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How to Generate SSH Public/Private Keys

This tutorial demonstrates how to set up public and private SSH keys, so you can login without having to type the password every time. This method is more secure than using a password alone – unlike passwords, SSH keys are almost impossible to crack through brute force attacks. SSH keys come in pairs – one private, one public. The private key is known only by you, while the public key can be shared freely with any SSH server you’d like to connect to. When the two match, you can login without typing a password. If you’d like, you can also add an extra layer of security by safeguarding the private key with a passphrase.

1. Create the RSA Key Pair

ssh-keygen -t rsa

2. Store the Keys and Passphrase

Once you’ve entered the command to generate the key pairs, press enter to save the file to the user home. Next, you’ll see the option for creating a passphrase:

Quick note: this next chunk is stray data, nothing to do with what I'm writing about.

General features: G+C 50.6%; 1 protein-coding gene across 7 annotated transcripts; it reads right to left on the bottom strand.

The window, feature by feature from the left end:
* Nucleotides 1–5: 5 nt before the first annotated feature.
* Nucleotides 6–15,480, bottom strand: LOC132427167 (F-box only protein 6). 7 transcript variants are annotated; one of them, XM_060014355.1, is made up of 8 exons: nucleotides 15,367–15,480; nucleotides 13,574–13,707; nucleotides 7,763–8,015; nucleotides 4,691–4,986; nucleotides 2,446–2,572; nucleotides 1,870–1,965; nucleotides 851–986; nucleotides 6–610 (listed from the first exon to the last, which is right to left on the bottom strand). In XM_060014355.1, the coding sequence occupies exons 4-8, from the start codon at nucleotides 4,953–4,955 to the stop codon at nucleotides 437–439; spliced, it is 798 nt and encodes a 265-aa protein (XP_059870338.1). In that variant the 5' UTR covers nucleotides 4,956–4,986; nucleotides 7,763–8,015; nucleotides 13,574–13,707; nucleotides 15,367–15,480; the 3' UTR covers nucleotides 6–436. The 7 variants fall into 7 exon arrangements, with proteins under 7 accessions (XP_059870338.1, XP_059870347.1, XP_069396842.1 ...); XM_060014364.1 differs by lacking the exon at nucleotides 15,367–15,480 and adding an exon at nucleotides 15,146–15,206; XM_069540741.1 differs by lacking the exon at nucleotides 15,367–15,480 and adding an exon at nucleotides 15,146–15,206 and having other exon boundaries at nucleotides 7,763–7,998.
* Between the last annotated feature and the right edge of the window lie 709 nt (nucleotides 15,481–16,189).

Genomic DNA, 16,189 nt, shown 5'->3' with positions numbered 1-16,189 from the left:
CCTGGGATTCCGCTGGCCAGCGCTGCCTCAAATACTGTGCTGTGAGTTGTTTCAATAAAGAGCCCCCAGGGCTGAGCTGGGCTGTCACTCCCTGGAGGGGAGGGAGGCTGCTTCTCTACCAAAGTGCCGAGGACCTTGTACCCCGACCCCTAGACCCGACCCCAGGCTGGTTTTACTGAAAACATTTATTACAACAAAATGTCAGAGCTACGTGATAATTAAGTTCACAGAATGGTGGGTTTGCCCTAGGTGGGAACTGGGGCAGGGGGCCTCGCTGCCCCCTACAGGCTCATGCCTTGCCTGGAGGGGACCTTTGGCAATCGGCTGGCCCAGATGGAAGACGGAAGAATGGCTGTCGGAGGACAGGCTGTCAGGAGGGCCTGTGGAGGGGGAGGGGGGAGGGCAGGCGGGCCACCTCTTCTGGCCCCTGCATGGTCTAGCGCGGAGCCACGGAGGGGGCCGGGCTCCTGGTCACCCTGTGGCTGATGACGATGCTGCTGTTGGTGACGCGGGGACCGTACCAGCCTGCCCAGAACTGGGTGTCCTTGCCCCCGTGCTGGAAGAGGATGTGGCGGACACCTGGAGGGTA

Enter passphrase (empty for no passphrase):

Using a passphrase gives you an extra layer of security – even if an unauthorized user discovered your private key, they would still be unable to login without the passphrase.

3. Place the Public Key on the Server

Once you’ve generated the pair, you can copy the public key to the server you’d like to use. Remember that the public and private key have the same name, except for the .pub extension for the public key. The private key is not shared, though – it remains on your local machine. Use the ssh-copy-id command to copy the public key to the server, but remember to replace to example username and IP address shown below:

ssh-copy-id user@


This will yield the following:

The authenticity of host ‘ (’ can’t be established.
RSA key fingerprint is b1:2d:33:67:ce:35:4d:5f:f3:a8:cd:c0:c4:48:86:12.
Are you sure you want to continue connecting (yes/no)? Yes
Warning: Permanently added ‘’ (RSA) to the list of known hosts.
user@’s password:

And you’re done! Now you can log into the server without needing a password.